When a user clicks the hyperlinked Headline on your ad, an address on one of the Google ad servers is opened. The Google ad server then automatically redirects the user to the address you specified in the Destination URL field when you created the ad. This allows Google to meter the click throughs on your ad, so that Google can assign you, the advertiser, a CPC-based charge and pay an AdSense CPC-based fee to the web site on which your ad that was clicked appeared as applicable.

Providing the ability for you to use distinct display and actual (destination) URLs also gives you some flexibility when you create your ads. For example, you can use this capability to display a single, simple URL for your site while directing click throughs on different versions of your ad to different internal portions of your site. You can also embed information in the destination URL to programmatically track where clicks are coming from (see Part IV for more information).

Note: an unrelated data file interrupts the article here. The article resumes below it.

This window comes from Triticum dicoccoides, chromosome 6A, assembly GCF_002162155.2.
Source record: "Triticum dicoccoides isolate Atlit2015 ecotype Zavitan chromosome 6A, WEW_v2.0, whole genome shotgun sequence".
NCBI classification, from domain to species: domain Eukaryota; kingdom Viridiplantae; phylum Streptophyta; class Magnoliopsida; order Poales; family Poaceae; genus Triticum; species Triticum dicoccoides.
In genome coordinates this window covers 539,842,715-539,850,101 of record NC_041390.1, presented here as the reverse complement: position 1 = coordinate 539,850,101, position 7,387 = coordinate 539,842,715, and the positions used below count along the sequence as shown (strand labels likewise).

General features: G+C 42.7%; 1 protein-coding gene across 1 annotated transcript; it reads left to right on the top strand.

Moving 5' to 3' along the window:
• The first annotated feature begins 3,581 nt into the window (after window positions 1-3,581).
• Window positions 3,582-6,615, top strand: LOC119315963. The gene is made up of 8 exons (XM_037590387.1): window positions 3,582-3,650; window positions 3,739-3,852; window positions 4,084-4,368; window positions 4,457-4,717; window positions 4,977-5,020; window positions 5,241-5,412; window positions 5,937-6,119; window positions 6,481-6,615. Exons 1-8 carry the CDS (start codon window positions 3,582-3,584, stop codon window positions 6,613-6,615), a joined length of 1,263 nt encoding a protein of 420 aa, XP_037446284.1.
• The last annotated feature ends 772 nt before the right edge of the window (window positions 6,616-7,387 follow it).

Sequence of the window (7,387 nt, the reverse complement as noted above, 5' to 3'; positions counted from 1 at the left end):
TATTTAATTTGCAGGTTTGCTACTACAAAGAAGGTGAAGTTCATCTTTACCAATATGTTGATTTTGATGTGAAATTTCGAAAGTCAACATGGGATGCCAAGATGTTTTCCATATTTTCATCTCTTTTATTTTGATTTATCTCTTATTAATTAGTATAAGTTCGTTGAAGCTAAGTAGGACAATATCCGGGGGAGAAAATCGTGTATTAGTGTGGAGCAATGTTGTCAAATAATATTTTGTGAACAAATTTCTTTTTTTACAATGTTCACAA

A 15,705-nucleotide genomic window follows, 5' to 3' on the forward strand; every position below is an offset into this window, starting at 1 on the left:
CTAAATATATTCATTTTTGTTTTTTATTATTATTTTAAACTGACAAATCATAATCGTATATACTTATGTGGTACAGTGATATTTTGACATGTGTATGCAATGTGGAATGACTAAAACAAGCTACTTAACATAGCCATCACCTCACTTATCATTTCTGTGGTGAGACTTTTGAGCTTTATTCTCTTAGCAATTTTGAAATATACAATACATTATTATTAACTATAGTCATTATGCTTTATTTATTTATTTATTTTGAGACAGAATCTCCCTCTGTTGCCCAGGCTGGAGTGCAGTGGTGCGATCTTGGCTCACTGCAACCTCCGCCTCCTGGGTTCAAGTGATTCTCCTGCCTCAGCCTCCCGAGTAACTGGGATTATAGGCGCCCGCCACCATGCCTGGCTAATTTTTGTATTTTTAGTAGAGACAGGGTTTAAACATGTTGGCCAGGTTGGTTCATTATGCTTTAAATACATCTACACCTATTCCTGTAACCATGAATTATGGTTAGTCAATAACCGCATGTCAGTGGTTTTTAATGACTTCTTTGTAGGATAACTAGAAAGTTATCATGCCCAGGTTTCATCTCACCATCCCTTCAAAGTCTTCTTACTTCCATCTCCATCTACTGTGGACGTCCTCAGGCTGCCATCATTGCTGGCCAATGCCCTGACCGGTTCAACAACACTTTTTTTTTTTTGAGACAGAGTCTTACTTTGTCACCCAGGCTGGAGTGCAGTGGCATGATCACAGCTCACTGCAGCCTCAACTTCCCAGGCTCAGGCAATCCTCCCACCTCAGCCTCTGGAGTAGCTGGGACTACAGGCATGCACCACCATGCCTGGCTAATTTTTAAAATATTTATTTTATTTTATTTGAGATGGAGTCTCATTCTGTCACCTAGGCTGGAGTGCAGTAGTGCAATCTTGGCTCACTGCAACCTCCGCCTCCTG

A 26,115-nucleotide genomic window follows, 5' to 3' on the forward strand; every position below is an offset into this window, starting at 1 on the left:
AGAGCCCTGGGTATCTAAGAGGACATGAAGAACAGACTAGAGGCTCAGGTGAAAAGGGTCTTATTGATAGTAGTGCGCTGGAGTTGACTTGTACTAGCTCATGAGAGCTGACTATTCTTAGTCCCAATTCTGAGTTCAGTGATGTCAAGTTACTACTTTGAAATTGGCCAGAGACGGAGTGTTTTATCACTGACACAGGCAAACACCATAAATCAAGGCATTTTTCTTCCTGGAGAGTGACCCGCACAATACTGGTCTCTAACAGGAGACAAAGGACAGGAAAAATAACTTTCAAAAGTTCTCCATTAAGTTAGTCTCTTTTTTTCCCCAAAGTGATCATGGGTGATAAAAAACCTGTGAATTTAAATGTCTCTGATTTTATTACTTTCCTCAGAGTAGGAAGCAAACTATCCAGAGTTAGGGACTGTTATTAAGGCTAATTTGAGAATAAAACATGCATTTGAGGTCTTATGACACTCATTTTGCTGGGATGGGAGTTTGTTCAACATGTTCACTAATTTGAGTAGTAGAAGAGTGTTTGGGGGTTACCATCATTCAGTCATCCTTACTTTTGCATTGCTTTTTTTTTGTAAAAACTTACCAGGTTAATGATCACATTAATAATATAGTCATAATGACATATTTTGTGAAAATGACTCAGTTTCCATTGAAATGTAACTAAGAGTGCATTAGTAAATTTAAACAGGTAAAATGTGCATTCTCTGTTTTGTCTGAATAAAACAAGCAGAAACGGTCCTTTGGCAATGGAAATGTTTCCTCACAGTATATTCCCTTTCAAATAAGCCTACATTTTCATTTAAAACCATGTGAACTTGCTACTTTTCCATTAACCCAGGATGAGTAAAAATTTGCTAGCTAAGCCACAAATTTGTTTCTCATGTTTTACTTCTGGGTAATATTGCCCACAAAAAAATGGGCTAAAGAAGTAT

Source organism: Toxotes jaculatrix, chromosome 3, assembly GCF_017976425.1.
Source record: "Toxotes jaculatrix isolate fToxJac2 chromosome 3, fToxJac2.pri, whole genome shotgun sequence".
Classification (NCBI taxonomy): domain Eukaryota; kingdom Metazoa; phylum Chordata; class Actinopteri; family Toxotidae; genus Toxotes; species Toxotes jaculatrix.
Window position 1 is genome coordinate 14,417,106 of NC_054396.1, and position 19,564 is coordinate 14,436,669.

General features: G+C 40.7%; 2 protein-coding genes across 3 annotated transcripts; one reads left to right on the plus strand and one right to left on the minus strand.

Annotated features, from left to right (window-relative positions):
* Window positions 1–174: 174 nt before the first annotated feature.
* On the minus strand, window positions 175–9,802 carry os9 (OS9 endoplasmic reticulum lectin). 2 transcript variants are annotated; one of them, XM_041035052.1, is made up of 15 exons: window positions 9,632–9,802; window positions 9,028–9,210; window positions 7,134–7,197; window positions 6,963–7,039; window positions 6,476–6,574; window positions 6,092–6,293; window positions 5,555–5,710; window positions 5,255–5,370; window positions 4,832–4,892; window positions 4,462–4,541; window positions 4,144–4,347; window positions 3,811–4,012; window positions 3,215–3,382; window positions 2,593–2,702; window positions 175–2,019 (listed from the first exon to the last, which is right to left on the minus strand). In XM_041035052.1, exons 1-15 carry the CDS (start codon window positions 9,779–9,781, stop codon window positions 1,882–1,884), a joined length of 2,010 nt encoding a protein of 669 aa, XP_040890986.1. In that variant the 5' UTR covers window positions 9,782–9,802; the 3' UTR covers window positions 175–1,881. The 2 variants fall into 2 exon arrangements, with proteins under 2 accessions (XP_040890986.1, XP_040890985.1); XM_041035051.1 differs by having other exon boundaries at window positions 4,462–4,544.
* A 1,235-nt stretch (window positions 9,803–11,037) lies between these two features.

Bear in mind that as soon as your account is activated your ad will start running and you will be charged for it. So, although it seems somewhat bizarre to create an ad before your account is activated, take the time to craft your first ad with care; the ad you are creating is real, and not just a trial run.

Of course, the mechanics of creating an ad are not nearly as important as understanding how to craft an ad that will get people's attention and make them want to click your link and also not violate Google's editorial policies (for more on Google's policies, see the box "Complying with Google's Editorial Guidelines" later in this chapter).

Generally, you should realize that AdWords ads are very short. Specifically, when you create an AdWords ad, you have 130 characters, including spaces and the display URL. These characters are divided as shown in Table 10-1.

Table 10-1. You need to keep the character limitation of each line in mind when you create your ads



Maximum characters





Text of ad



Text of ad



Display URL


10.1.3. Crafting an Ad